Currently viewing the category: "Silkworms"
What's That Bug? does not endorse extermination

Subject:  Guava (?) caterpillar
Geographic location of the bug:  North Queensland, Australia
Date: 04/06/2019
Time: 08:27 PM EDT
Your letter to the bugman:  We found this large, colourful caterpillar on a guava tree today (Autumn). It is about the size and thickness of my thumb. What is it? What will it become? Is it harmful?
How you want your letter signed:  Connie

Emperor Gum Moth Caterpillar

Dear Connie,
This is a Giant Silkmoth Caterpillar in the family Saturniidae, and we believe we have correctly identified it as the Emperor Gum Moth Caterpillar,
Opodiphthera eucalypti, which is pictured on Butterfly House.  According to Butterfly House:  “Cherry Guava ( Psidium cattleyanum )” is listed as a food plant.  The Emperor Gum Moth Caterpillar is also pictured on Jungle Dragon and on the Woodlands Historic Park site.  Another possibility is that this might be Syntherata leonae, a species with no common name whose caterpillars are described on Butterfly House as:  “Later the caterpillars become olive green with a yellow line along each side, and have pink-tipped tubercles each of which has a cluster of short stiff hairs.”  The latter species is also pictured on Aus-Lep.  Neither is considered harmful.  Perhaps someone with more expertise in Australian Saturniids will be able to provide more clarification.

Update:  Thanks to a comment from Matthew Connors, we are concluding that this is Syntherata escarlata.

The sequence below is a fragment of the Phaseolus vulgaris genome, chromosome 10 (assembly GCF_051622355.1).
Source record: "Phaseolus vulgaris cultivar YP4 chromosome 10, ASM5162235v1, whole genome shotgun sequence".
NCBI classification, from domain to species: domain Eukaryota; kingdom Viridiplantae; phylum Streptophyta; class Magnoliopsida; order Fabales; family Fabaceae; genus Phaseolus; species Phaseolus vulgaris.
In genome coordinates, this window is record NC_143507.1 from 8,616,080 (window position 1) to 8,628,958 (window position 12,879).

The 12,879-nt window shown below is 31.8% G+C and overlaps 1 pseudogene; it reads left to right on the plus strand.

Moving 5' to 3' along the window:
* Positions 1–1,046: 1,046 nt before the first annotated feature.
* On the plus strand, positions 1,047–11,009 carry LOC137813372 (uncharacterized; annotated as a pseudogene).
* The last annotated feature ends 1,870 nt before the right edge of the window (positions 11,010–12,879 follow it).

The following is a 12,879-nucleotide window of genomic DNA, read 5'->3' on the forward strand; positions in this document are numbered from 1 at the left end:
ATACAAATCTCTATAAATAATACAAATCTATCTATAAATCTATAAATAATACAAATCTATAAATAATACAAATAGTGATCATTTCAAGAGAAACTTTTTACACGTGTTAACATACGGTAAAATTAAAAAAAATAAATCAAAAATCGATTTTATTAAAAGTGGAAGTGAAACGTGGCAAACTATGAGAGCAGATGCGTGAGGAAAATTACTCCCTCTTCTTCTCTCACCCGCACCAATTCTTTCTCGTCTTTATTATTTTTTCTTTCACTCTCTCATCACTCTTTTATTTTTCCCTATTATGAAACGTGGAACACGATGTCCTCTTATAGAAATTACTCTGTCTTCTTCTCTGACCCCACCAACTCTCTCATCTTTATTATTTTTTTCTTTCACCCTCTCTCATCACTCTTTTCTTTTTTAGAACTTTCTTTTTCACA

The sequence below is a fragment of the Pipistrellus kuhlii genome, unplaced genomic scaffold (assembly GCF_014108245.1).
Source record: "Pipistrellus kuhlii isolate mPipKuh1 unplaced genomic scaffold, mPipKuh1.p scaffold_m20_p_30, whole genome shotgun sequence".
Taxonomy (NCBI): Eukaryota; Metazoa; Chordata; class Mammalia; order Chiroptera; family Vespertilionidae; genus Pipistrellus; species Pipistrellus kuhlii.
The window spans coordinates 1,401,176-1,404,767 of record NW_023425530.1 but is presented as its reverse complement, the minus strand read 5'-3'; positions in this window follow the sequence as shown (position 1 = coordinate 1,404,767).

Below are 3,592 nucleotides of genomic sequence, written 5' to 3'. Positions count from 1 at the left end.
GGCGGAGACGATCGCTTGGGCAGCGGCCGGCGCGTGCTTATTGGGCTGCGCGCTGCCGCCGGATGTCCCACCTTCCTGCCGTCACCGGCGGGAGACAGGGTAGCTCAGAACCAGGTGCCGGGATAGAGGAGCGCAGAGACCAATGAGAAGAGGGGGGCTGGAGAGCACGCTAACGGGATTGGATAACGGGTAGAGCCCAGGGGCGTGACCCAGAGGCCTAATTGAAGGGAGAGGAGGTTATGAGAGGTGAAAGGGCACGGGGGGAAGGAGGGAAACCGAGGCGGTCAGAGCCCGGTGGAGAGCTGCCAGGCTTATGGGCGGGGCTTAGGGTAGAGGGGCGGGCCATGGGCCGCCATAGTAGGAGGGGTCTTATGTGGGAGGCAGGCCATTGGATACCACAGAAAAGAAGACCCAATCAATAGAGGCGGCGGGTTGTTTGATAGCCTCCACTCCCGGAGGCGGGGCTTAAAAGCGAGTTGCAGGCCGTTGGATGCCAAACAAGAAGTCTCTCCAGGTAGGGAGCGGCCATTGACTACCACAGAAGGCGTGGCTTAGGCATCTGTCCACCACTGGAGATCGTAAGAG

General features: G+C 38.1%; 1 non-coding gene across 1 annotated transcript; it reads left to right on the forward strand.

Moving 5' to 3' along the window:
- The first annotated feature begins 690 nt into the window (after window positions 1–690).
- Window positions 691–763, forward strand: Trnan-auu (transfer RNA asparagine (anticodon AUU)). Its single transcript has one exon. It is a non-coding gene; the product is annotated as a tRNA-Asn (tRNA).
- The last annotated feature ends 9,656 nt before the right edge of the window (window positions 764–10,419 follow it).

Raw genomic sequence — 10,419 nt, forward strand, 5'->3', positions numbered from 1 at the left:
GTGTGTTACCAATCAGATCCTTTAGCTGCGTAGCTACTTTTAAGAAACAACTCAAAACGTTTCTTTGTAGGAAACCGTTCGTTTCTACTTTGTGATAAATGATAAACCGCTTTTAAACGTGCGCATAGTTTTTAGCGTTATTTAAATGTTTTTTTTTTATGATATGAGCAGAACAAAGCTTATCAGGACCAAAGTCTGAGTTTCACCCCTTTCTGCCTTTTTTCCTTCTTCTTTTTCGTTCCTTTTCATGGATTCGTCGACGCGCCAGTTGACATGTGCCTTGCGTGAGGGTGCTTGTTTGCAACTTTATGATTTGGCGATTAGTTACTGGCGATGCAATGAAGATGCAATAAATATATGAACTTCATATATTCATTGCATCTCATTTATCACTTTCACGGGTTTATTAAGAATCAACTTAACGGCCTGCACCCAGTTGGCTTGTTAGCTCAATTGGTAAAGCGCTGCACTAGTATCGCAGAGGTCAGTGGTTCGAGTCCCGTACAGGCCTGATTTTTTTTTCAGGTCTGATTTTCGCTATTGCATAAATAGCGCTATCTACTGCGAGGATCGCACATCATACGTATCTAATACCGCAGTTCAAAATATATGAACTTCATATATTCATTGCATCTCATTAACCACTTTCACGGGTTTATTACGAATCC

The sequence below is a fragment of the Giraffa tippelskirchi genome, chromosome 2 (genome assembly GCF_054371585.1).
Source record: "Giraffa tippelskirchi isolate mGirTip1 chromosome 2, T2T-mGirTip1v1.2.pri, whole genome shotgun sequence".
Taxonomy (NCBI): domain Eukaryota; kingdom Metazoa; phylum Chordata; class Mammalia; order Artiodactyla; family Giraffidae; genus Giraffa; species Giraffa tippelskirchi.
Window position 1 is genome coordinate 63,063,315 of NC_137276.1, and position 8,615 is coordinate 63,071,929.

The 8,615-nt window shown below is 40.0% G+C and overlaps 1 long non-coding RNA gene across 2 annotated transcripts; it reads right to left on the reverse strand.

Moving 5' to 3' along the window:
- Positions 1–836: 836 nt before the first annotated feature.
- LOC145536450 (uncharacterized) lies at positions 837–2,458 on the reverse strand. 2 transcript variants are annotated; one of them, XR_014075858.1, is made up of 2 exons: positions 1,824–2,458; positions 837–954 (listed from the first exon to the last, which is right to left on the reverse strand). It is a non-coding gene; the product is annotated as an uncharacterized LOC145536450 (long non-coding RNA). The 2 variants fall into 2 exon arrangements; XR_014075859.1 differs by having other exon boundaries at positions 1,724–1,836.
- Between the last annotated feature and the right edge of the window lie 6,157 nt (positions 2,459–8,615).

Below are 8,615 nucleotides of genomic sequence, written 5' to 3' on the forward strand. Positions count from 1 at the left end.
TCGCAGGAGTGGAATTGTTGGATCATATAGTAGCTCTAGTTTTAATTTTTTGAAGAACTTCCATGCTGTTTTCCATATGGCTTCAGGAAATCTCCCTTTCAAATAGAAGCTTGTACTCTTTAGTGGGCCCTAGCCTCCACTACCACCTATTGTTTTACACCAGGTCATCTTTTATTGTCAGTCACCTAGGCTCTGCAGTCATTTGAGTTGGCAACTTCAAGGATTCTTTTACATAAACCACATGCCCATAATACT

What's That Bug? does not endorse extermination

Subject:  Green hornworm (?) from Ecuador
Geographic location of the bug:  Jorupe Reserve, near Macará, Loja, Ecuador (near the Peruvian border)
Date: 04/02/2019
Time: 07:55 PM EDT
Your letter to the bugman:  This photo was taken at the Jorupe Reserve (same location as my Eumorpha triangulum earlier today) on March 9.  This caterpillar is at least 3 inches long and very fat.  As we walked along the trail, these were falling out of certain trees to the ground.  I’m thinking it’s another Sphingidae/Hornworm.
How you want your letter signed:  David

Giant Silkmoth Caterpillar

Dear David,
We agree that this does appear to be a Hornworm in the family Sphingidae, but it is not possible to discern a caudal horn due to your camera angle.  Can you confirm a caudal horn?  Can you provide an image that shows the horn?  We will continue to research this matter and hopefully provide you with an identification.  We will once again contact Bill Oehlke to take advantage of his expertise.